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  • Print publication year: 2011
  • Online publication date: March 2012

7 - Middlemarch and the Struggle with the ‘Equivalent Centre of Self’

from Part Two - ‘The Mercy for Those Sorrows’—Syntax and Sympathy

Summary

The Syntax of ‘Too Early Yet’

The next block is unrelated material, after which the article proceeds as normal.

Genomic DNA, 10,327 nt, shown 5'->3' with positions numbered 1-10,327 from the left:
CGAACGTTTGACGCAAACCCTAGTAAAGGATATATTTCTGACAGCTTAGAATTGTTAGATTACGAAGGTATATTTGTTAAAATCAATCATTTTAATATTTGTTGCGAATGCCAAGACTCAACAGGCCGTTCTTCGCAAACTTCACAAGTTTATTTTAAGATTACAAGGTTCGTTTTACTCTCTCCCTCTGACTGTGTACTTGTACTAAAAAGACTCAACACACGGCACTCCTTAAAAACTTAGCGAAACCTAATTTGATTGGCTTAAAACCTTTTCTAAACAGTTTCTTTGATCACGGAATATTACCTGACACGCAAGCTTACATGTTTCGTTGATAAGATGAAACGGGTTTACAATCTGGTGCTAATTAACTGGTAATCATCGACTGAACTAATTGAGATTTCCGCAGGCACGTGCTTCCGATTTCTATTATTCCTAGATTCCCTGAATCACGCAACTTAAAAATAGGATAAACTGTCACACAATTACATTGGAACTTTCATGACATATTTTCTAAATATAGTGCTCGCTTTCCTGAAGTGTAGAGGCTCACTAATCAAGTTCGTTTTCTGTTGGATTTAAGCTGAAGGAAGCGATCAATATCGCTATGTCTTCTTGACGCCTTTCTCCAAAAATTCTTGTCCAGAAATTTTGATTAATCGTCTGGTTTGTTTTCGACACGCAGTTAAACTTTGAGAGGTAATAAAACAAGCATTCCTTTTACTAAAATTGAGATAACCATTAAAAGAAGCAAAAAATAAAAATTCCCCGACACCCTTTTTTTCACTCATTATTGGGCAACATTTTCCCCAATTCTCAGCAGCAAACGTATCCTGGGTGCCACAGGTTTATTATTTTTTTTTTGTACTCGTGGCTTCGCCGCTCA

As has been well-documented in Jerome Beaty's Middlemarch from Notebook to Novel, the work commonly regarded as George Eliot's masterpiece was initially composed in sections. This sectionalization was characteristic of the entire writing process, as Middlemarch was published serially from December 1871 to December 1872, with George Eliot still writing as late as October 1872. Beaty focuses specifically on the initial phases of the novel's composition, however—before what we now know as Middlemarch had turned its various linear storylines into a cohesive web of multiple dimensions. As Beaty explains, ‘the first eighteen chapters of Middlemarch are a fusion of the beginnings of two separate prose works’. George Eliot documented the beginning of one of those prose works in a letter to her publisher on 2 December 1870, writing that the tale concerned ‘a subject which has been recorded among my possible themes ever since I began to write fiction, but will probably take new shapes in the development’. The subject in question was the study of Dorothea Brooke, a nineteenth-century ‘Saint Theresa, foundress of nothing’. But George Eliot had actually started Middlemarch more than a year before, with what most critics describe as the Featherstone and Vincy parts. The original writing lagged, and Dorothea's tale would ultimately launch the novel in two senses: as the literal opening and as a new inspiration for the novelist herself.

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